Mr Sumit Sood, learned counsel for Respondent No.1, argued that taking into consideration the scope of the revisional jurisdiction as laid down in Hindustan Petroleum Corporation Limited’s case, no case for interference was made out as the findings cannot be said to be perverse as the same was based on the material placed on record. Regarding the contention of re-entry, he argued that the right of re-entry was available to the Petitioner only when the vacation of the premises was sought on the ground of rebuilding and not when the eviction was sought on any other ground(s).
The Court heard the learned counsel for the parties and went through the records of the case. It also went through several case laws like Hindustan Petroleum Corporation Limited v. Dilbahar Singh, whereby certain broad principles for the exercise of revisional jurisdiction were laid down. The Court further considered the contentions of the learned counsels of both the Petitioner and the Respondent.
Furthermore, the Court observed that regarding the condition of the building, there was a piece of overwhelming evidence available on record to prove that the building had outlived its life and was unsafe and unfit for human habitation. The Court also considered the reports of several authorities regarding the building’s condition and found that the landlord required the premises for rebuilding and reconstruction and that the premises had otherwise become unsafe and unfit for human habitation. The Court thereby affirmed the findings recorded by the learned Appellate Authority to this effect.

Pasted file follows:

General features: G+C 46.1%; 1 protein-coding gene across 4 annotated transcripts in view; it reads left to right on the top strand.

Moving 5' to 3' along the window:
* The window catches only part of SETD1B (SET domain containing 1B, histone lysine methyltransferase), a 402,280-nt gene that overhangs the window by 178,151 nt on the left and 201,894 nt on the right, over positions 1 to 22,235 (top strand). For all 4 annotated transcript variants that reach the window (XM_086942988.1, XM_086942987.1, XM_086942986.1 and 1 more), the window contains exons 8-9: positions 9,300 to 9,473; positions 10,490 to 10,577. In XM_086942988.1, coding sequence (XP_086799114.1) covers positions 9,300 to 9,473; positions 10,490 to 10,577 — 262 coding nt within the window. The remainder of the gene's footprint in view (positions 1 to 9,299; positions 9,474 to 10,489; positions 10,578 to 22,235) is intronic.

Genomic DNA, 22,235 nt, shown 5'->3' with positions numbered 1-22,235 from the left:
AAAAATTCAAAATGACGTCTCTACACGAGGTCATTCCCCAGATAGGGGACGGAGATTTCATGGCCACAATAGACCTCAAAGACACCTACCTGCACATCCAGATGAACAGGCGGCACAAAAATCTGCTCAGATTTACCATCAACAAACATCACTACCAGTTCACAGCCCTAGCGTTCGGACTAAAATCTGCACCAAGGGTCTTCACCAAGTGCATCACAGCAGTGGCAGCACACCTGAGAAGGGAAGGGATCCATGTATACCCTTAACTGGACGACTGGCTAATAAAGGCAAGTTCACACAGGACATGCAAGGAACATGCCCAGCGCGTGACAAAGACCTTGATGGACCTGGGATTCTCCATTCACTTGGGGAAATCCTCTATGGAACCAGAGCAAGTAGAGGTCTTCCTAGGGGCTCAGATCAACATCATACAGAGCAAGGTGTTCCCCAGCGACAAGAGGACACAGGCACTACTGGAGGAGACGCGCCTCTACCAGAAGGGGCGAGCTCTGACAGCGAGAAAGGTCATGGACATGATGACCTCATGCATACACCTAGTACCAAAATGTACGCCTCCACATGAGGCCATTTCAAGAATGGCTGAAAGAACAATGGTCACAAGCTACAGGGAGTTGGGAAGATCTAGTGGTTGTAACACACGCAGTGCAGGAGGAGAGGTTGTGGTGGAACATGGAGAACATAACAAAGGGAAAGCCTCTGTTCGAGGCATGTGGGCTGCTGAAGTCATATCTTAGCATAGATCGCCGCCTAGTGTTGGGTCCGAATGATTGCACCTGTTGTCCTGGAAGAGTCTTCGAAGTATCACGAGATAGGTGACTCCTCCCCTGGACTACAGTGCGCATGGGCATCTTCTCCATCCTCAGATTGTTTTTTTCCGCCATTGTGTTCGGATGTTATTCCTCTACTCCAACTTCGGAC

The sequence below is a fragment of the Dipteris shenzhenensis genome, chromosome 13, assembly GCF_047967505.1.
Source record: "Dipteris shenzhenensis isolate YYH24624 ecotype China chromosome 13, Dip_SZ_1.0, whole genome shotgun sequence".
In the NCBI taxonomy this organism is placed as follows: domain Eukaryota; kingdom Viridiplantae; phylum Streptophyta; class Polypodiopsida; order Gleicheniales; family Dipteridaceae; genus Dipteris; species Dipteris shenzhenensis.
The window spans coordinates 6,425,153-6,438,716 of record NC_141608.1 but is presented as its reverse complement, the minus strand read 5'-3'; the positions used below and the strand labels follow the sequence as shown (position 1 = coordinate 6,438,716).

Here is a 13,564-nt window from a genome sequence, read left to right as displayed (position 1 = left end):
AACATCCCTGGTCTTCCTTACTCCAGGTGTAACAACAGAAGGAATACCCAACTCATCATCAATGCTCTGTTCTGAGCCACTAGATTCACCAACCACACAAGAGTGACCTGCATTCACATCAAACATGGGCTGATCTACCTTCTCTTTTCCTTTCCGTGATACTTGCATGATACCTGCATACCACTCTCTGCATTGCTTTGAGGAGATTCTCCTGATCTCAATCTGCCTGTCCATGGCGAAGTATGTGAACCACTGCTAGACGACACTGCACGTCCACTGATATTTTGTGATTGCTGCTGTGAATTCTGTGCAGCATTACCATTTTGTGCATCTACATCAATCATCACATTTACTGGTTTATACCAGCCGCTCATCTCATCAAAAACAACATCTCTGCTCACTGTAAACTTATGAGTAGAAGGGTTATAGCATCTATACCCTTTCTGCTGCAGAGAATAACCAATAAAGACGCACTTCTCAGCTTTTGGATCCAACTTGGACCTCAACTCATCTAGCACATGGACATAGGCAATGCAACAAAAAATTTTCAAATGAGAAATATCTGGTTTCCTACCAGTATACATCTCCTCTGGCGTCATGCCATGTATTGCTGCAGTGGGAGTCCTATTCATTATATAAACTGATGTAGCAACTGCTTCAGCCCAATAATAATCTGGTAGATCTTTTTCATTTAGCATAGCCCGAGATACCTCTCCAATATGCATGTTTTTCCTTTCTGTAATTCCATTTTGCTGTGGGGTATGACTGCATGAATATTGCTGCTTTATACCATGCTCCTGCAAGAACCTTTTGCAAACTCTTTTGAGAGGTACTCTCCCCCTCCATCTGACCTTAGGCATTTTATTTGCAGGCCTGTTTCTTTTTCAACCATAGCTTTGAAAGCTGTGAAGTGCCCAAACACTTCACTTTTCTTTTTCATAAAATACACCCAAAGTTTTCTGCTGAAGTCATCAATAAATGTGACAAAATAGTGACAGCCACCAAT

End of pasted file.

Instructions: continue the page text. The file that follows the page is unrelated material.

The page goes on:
Further, concerning the right of re-entry, the Court referred to Section 14(3)(c) of the H.P. Urban Rent Control Act 1987 and found that a tenant ordered to be evicted under the provisions of Section 14(3)(c) has a right of re-entry on new terms of tenancy and not merely because the proviso was contained as an expression in the rebuilt building. Further, the Court observed that the same nowhere goes to indicate or establish that the right of re-entry was available only when the eviction was sought for the purpose of building or rebuilding, as contended by Shri Sumit Sood, Advocate, because the proviso appeared after the entire sub-section and, therefore, did not apply only to the last part of the subsection when the eviction was sought on the ground of rebuilding.
Considering the discussion above, the Court upheld the findings of the learned Appellate Authority, however, with the modification that the tenant shall have a right of re-entry. For this purpose, the tenant was given time up to 31.05.2021 to hand over vacant possession of the premises in question to the landlord to enable him to commence construction. The tenant was also required to file an undertaking on affidavit within two weeks from the day of the judgement that in any eventuality, he would hand over the vacant possession to the landlord within the aforesaid stipulated time, failing which he would render himself liable for penal consequences and will have a right of re-entry in the premises after it rebuilt. The petition was disposed of with the modification above. The Court further directed that the Petitioner has a right of re-entry following the proviso as aforesaid.